— Appears in: Mascara Literary Review , May no. 15 2014;
‘This Story Does Not Begin on a Boat’ : What Is Australian about Asian Australian Writing? Wenche Ommundsen , 2011 single work criticism
— Appears in: Continuum : Journal of Media & Cultural Studies , vol. 25 no. 4 2011; (p. 503–513)
'With reference to recent debates about the politics of representation, this paper argues that a profound ambivalence about identity, and particularly about Asian Australian identity, is a common characteristic of much recent Asian Australian literary writing. It also asks whether this is the characteristic that marks this writing as specifically Australian. Tracing cultural contexts from the 'pathologies' of Australian multicultural debates to other transnational literary traditions, the paper uses examples from the writing of Brian Castro, Alice Pung, Ouyang Yu, Nam Le, Shaun Tan, and Tom Cho to speculate on the emergence of a new and distinct phase of transnational writing in Australia.' (Author's abstract)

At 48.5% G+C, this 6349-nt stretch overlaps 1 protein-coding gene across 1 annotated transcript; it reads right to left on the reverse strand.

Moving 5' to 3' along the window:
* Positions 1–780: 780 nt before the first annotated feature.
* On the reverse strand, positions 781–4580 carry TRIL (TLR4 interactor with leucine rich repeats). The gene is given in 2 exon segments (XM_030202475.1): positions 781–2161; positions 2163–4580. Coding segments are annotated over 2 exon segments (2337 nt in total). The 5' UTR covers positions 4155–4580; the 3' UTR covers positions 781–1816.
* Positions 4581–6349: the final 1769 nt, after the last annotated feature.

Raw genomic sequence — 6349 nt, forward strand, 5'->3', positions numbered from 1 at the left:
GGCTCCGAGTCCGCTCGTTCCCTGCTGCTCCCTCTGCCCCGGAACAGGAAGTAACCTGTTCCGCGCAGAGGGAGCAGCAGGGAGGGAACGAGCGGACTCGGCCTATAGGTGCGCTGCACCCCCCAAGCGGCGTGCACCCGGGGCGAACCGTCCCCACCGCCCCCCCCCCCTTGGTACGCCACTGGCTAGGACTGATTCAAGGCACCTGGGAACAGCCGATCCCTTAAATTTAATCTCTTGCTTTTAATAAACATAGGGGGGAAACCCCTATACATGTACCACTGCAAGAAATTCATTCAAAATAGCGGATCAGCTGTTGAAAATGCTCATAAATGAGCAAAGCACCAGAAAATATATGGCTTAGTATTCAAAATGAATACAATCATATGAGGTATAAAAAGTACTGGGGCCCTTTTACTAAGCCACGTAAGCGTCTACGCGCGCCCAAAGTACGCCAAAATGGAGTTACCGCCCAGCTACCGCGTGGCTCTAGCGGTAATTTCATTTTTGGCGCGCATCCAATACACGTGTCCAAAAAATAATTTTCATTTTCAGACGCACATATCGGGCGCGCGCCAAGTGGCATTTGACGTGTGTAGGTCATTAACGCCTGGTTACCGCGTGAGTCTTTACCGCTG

That Punishing Sense of Lack : Reading and Reviewing 'The Blaft Anthology of Tamil Pulp Fiction' in Australia Alice Robinson , 2011-2012 single work criticism
— Appears in: Southpaw , no. 1 2011-2012; (p. 157-163)
The Asian Conspiracy : Deploying Voice/Deploying Story Merlinda Bobis , 2010 single work criticism
— Appears in: Australian Literary Studies , October vol. 25 no. 3 2010; (p. 1-19)
'This essay develops on the premise of imagining, which is the heart of story-making: imagine the physicality of story. Imagine the deployment strategies, the covert 'translations' of difference' that facilitate the entry of the Other story through the gate.
And once inside, imagine how this Otherness is legitimised, packaged and consumed within the Australian nation.' (p. 3)
Becoming Tom Cho Alice Robinson , 2010 single work review
— Appears in: TEXT : The Journal of the Australian Association of Writing Programs , April vol. 14 no. 1 2010;

— Review of Look Who's Morphing Tom Cho 2009 selected work short story